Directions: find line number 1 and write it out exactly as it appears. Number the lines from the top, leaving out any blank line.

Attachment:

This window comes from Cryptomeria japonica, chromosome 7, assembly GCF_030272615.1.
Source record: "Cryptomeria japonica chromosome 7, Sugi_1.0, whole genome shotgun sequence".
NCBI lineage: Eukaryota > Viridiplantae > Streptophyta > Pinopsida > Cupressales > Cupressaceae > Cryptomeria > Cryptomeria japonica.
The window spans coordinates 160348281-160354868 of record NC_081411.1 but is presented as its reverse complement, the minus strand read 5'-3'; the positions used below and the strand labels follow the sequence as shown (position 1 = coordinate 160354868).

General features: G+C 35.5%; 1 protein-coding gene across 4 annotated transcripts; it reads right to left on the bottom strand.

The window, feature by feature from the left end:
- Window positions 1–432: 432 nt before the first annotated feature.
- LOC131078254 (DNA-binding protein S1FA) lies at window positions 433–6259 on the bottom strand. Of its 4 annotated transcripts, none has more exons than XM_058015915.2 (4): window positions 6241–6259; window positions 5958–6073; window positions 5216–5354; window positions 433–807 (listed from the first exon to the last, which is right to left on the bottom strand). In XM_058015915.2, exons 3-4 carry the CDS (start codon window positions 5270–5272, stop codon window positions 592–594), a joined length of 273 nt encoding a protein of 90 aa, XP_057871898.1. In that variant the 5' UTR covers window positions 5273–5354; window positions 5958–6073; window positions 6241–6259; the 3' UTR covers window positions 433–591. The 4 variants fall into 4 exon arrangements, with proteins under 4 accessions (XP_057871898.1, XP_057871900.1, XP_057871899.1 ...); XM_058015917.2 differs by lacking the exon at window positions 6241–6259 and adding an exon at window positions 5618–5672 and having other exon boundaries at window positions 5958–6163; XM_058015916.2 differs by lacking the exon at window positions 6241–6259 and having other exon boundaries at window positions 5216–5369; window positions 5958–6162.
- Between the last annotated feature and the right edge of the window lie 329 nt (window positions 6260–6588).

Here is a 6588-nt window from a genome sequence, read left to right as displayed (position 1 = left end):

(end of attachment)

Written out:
This window comes from Cryptomeria japonica, chromosome 7, assembly GCF_030272615.1.